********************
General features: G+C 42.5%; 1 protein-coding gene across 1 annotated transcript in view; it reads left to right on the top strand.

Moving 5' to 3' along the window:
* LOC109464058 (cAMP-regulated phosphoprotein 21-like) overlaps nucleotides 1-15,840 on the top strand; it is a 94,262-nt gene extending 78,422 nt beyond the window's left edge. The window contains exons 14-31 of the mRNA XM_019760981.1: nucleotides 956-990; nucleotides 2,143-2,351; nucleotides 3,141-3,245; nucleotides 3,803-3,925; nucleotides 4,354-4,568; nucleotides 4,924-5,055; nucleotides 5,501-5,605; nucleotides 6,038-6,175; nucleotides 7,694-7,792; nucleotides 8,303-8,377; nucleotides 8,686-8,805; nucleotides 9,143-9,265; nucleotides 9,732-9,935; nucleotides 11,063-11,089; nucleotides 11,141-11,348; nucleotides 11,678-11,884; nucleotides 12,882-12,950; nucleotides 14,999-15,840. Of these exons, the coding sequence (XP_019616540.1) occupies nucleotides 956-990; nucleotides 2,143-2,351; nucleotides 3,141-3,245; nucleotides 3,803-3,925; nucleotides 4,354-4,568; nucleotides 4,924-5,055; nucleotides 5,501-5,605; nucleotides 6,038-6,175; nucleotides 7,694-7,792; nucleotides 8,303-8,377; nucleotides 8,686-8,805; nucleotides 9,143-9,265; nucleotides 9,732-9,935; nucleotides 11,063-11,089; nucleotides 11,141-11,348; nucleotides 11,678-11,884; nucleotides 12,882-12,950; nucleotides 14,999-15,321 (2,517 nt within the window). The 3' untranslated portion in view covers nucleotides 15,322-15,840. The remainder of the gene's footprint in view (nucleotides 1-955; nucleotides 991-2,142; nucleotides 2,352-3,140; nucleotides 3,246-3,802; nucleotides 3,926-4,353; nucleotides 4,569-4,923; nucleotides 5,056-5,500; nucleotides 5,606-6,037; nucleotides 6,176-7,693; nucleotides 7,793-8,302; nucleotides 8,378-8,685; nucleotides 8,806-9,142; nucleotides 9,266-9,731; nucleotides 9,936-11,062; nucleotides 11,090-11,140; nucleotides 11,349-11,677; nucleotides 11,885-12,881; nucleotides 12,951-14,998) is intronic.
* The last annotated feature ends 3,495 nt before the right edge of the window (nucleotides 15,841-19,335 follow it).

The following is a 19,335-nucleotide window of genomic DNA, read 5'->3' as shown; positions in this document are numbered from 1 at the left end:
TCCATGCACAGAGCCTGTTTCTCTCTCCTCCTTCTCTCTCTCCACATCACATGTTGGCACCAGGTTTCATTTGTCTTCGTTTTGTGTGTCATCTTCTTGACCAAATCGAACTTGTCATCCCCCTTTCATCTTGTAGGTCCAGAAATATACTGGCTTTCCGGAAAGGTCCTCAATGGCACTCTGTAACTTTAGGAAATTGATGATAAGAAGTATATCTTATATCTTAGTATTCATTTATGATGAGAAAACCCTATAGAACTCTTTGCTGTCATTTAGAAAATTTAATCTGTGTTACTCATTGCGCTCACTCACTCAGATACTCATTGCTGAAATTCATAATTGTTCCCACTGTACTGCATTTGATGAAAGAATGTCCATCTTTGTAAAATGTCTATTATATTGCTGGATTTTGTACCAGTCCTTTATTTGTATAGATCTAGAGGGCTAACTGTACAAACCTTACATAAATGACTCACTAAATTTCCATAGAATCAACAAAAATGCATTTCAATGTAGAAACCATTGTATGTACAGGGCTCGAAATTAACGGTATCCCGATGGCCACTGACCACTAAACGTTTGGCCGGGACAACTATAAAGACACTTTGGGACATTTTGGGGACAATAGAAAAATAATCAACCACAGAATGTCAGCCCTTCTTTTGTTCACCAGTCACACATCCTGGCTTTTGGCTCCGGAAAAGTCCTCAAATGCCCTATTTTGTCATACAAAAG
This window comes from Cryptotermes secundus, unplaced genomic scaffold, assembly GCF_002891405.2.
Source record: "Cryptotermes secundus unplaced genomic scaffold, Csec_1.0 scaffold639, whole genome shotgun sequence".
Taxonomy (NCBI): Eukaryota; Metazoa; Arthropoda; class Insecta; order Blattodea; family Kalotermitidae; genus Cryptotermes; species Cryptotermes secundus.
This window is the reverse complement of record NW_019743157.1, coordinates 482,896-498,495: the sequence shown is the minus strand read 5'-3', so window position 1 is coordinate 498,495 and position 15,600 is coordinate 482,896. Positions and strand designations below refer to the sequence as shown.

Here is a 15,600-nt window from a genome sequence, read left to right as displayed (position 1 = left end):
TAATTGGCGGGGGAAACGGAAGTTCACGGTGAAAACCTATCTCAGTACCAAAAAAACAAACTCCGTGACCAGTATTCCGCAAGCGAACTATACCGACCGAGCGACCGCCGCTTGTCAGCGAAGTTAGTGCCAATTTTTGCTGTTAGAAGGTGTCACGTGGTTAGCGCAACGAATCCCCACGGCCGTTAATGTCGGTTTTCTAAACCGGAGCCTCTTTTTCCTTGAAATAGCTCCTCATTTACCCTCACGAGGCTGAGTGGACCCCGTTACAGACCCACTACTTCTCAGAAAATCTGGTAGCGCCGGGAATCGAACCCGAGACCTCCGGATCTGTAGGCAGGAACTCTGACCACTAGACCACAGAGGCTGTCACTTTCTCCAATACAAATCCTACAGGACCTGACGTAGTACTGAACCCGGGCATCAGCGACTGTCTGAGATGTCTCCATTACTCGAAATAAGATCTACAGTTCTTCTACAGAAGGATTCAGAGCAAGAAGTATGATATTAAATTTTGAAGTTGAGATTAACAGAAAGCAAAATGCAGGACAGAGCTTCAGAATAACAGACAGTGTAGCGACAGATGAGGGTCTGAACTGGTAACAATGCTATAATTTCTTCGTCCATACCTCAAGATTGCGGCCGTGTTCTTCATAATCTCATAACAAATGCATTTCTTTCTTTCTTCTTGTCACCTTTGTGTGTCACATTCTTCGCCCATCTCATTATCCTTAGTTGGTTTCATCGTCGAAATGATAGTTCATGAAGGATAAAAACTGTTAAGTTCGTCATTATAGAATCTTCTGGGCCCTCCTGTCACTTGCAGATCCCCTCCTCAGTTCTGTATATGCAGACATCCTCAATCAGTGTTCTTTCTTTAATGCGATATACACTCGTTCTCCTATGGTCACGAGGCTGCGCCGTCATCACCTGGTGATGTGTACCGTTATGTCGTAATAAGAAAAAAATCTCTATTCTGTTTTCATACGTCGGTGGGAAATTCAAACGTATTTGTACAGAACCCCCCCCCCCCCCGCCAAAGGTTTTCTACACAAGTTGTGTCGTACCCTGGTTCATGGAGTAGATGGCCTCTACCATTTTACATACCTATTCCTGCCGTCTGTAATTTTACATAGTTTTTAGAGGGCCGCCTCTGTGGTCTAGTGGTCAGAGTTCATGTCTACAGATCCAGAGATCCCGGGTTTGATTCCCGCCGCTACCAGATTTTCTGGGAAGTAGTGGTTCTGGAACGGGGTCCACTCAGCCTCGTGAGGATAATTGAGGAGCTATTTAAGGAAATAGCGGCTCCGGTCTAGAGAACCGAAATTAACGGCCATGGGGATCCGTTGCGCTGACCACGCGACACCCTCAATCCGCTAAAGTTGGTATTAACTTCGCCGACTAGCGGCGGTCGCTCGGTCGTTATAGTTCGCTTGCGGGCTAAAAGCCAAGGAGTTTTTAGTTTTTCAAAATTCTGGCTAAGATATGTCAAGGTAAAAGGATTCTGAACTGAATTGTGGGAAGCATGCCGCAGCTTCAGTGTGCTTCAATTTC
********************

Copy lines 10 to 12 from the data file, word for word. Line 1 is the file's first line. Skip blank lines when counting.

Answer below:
This window is the reverse complement of record NW_019743157.1, coordinates 482,896-498,495: the sequence shown is the minus strand read 5'-3', so window position 1 is coordinate 498,495 and position 15,600 is coordinate 482,896. Positions and strand designations below refer to the sequence as shown.

Here is a 15,600-nt window from a genome sequence, read left to right as displayed (position 1 = left end):
TAATTGGCGGGGGAAACGGAAGTTCACGGTGAAAACCTATCTCAGTACCAAAAAAACAAACTCCGTGACCAGTATTCCGCAAGCGAACTATACCGACCGAGCGACCGCCGCTTGTCAGCGAAGTTAGTGCCAATTTTTGCTGTTAGAAGGTGTCACGTGGTTAGCGCAACGAATCCCCACGGCCGTTAATGTCGGTTTTCTAAACCGGAGCCTCTTTTTCCTTGAAATAGCTCCTCATTTACCCTCACGAGGCTGAGTGGACCCCGTTACAGACCCACTACTTCTCAGAAAATCTGGTAGCGCCGGGAATCGAACCCGAGACCTCCGGATCTGTAGGCAGGAACTCTGACCACTAGACCACAGAGGCTGTCACTTTCTCCAATACAAATCCTACAGGACCTGACGTAGTACTGAACCCGGGCATCAGCGACTGTCTGAGATGTCTCCATTACTCGAAATAAGATCTACAGTTCTTCTACAGAAGGATTCAGAGCAAGAAGTATGATATTAAATTTTGAAGTTGAGATTAACAGAAAGCAAAATGCAGGACAGAGCTTCAGAATAACAGACAGTGTAGCGACAGATGAGGGTCTGAACTGGTAACAATGCTATAATTTCTTCGTCCATACCTCAAGATTGCGGCCGTGTTCTTCATAATCTCATAACAAATGCATTTCTTTCTTTCTTCTTGTCACCTTTGTGTGTCACATTCTTCGCCCATCTCATTATCCTTAGTTGGTTTCATCGTCGAAATGATAGTTCATGAAGGATAAAAACTGTTAAGTTCGTCATTATAGAATCTTCTGGGCCCTCCTGTCACTTGCAGATCCCCTCCTCAGTTCTGTATATGCAGACATCCTCAATCAGTGTTCTTTCTTTAATGCGATATACACTCGTTCTCCTATGGTCACGAGGCTGCGCCGTCATCACCTGGTGATGTGTACCGTTATGTCGTAATAAGAAAAAAATCTCTATTCTGTTTTCATACGTCGGTGGGAAATTCAAACGTATTTGTACAGAACCCCCCCCCCCCCCGCCAAAGGTTTTCTACACAAGTTGTGTCGTACCCTGGTTCATGGAGTAGATGGCCTCTACCATTTTACATACCTATTCCTGCCGTCTGTAATTTTACATAGTTTTTAGAGGGCCGCCTCTGTGGTCTAGTGGTCAGAGTTCATGTCTACAGATCCAGAGATCCCGGGTTTGATTCCCGCCGCTACCAGATTTTCTGGGAAGTAGTGGTTCTGGAACGGGGTCCACTCAGCCTCGTGAGGATAATTGAGGAGCTATTTAAGGAAATAGCGGCTCCGGTCTAGAGAACCGAAATTAACGGCCATGGGGATCCGTTGCGCTGACCACGCGACACCCTCAATCCGCTAAAGTTGGTATTAACTTCGCCGACTAGCGGCGGTCGCTCGGTCGTTATAGTTCGCTTGCGGGCTAAAAGCCAAGGAGTTTTTAGTTTTTCAAAATTCTGGCTAAGATATGTCAAGGTAAAAGGATTCTGAACTGAATTGTGGGAAGCATGCCGCAGCTTCAGTGTGCTTCAATTTC